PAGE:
Chris Binter
Chris Binter

Relocation of earthquakes in the Eastern Greater Caucasus region and its tectonic implications

Christopher Binter
B.S. Candidate
Department of Geological Sciences
San Diego State University
Advisor Dr. Robert Mellors

May 12th, 2010
CSL 422, 1:40pm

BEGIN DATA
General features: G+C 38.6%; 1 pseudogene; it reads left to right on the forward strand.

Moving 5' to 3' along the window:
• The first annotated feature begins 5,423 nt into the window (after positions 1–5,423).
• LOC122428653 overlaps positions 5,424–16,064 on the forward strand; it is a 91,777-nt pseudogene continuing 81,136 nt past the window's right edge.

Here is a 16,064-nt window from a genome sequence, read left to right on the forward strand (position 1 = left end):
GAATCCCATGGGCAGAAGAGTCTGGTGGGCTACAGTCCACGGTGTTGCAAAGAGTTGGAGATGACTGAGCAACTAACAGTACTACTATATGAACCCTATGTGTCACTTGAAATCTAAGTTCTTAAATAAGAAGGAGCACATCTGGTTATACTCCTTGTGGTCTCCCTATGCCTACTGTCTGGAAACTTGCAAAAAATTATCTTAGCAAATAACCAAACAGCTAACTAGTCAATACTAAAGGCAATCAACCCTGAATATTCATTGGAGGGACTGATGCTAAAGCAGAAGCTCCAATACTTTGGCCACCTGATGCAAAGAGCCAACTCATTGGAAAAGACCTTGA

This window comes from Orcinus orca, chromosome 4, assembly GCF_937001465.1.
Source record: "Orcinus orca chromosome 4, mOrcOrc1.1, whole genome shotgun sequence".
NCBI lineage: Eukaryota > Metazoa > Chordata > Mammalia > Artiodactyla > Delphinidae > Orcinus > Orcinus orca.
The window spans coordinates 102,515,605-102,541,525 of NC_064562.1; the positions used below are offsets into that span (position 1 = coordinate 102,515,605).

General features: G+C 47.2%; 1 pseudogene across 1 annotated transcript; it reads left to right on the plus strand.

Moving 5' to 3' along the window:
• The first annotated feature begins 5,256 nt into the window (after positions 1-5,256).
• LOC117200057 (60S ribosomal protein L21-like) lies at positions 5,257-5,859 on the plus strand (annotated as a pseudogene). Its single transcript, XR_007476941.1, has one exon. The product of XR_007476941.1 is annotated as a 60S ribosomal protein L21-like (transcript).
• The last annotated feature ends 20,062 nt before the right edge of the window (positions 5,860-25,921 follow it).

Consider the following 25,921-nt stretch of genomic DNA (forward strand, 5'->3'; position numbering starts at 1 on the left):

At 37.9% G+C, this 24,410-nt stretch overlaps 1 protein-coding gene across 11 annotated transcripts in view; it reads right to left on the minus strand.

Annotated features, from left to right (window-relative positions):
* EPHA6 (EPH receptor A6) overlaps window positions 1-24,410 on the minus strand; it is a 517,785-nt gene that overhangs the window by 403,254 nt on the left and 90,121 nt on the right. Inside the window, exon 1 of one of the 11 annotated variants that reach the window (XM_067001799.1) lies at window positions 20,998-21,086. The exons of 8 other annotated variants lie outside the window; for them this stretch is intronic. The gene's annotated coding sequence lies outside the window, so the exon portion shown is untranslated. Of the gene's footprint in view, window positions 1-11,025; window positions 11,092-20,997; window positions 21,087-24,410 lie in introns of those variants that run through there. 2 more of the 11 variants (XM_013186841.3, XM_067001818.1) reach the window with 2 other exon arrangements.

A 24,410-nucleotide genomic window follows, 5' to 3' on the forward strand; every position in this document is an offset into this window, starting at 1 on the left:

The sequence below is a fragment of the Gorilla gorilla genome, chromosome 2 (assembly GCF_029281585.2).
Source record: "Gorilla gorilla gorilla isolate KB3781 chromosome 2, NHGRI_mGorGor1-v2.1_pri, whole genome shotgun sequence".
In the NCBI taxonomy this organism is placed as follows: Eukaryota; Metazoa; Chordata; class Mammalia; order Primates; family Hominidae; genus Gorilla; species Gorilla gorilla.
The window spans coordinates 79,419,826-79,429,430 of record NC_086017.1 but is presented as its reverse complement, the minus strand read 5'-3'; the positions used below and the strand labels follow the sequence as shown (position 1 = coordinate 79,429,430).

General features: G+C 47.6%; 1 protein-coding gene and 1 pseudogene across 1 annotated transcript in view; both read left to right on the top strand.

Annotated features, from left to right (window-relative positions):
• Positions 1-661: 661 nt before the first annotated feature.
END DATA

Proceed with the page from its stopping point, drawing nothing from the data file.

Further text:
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The Caucasus-Caspian region is an  area of high seismicity.  This is due to  the collision of the Arabian and Eurasian plates that produce constant  earthquakes throughout the region.   Accurate determination of earthquake hypocenters is important to  understanding the tectonics of the area.   This research focuses on earthquakes collected by a new digital seismic  network in Azerbaijan.  Examining  earthquake seismicity in the region suggests that the majority of active  shortening is occurring along the southern edge of the Greater Caucasus.  Seismicity also suggests that the eastern  Greater Caucasus is undergoing higher strain than the western end which is  consistent with available GPS data. Relocation of an aftershock cluster using a  relative location method shows a clear south-dipping fault which indicates  active back-thrusting. The location of the presumed fault is close to  south-dipping faults on geologic maps.